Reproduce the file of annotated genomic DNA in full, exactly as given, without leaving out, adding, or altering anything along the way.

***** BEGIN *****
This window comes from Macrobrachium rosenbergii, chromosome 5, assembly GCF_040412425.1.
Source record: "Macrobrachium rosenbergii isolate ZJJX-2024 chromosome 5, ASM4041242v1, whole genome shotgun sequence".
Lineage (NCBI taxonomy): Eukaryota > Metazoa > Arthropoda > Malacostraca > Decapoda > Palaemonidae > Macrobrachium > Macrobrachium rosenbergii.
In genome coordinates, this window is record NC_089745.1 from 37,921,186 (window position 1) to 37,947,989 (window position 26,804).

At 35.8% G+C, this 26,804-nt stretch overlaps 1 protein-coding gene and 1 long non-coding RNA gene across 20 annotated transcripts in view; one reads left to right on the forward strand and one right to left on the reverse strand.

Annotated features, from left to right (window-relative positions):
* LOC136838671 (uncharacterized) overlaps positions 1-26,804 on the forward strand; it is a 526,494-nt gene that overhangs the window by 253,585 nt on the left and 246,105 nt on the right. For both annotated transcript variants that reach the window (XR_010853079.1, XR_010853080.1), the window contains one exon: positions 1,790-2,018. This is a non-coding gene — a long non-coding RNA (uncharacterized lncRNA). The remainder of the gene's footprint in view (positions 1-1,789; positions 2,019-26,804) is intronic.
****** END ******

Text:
This window comes from Macrobrachium rosenbergii, chromosome 5, assembly GCF_040412425.1.
Source record: "Macrobrachium rosenbergii isolate ZJJX-2024 chromosome 5, ASM4041242v1, whole genome shotgun sequence".
Lineage (NCBI taxonomy): Eukaryota > Metazoa > Arthropoda > Malacostraca > Decapoda > Palaemonidae > Macrobrachium > Macrobrachium rosenbergii.
In genome coordinates, this window is record NC_089745.1 from 37,921,186 (window position 1) to 37,947,989 (window position 26,804).

At 35.8% G+C, this 26,804-nt stretch overlaps 1 protein-coding gene and 1 long non-coding RNA gene across 20 annotated transcripts in view; one reads left to right on the forward strand and one right to left on the reverse strand.

Annotated features, from left to right (window-relative positions):
* LOC136838671 (uncharacterized) overlaps positions 1-26,804 on the forward strand; it is a 526,494-nt gene that overhangs the window by 253,585 nt on the left and 246,105 nt on the right. For both annotated transcript variants that reach the window (XR_010853079.1, XR_010853080.1), the window contains one exon: positions 1,790-2,018. This is a non-coding gene — a long non-coding RNA (uncharacterized lncRNA). The remainder of the gene's footprint in view (positions 1-1,789; positions 2,019-26,804) is intronic.